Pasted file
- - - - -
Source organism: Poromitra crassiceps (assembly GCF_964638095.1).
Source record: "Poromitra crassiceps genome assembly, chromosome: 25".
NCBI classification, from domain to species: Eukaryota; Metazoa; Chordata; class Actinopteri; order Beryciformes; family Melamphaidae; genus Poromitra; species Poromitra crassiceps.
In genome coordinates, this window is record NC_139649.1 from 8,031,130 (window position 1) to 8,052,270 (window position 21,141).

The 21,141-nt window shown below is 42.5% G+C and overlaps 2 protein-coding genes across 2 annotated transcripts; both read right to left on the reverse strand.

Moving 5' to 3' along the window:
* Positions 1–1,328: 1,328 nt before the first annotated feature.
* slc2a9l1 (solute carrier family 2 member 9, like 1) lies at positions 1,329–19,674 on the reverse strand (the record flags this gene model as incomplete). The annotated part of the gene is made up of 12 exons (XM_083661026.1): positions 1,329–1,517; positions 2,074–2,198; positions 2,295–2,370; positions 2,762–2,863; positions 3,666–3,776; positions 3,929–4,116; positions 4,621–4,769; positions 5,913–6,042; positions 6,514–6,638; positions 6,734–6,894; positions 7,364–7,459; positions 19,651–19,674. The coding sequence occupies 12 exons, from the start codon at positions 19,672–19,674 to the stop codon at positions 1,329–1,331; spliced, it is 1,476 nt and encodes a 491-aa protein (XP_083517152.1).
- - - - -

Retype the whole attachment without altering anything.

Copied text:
Source organism: Poromitra crassiceps (assembly GCF_964638095.1).
Source record: "Poromitra crassiceps genome assembly, chromosome: 25".
NCBI classification, from domain to species: Eukaryota; Metazoa; Chordata; class Actinopteri; order Beryciformes; family Melamphaidae; genus Poromitra; species Poromitra crassiceps.
In genome coordinates, this window is record NC_139649.1 from 8,031,130 (window position 1) to 8,052,270 (window position 21,141).

The 21,141-nt window shown below is 42.5% G+C and overlaps 2 protein-coding genes across 2 annotated transcripts; both read right to left on the reverse strand.

Moving 5' to 3' along the window:
* Positions 1–1,328: 1,328 nt before the first annotated feature.
* slc2a9l1 (solute carrier family 2 member 9, like 1) lies at positions 1,329–19,674 on the reverse strand (the record flags this gene model as incomplete). The annotated part of the gene is made up of 12 exons (XM_083661026.1): positions 1,329–1,517; positions 2,074–2,198; positions 2,295–2,370; positions 2,762–2,863; positions 3,666–3,776; positions 3,929–4,116; positions 4,621–4,769; positions 5,913–6,042; positions 6,514–6,638; positions 6,734–6,894; positions 7,364–7,459; positions 19,651–19,674. The coding sequence occupies 12 exons, from the start codon at positions 19,672–19,674 to the stop codon at positions 1,329–1,331; spliced, it is 1,476 nt and encodes a 491-aa protein (XP_083517152.1).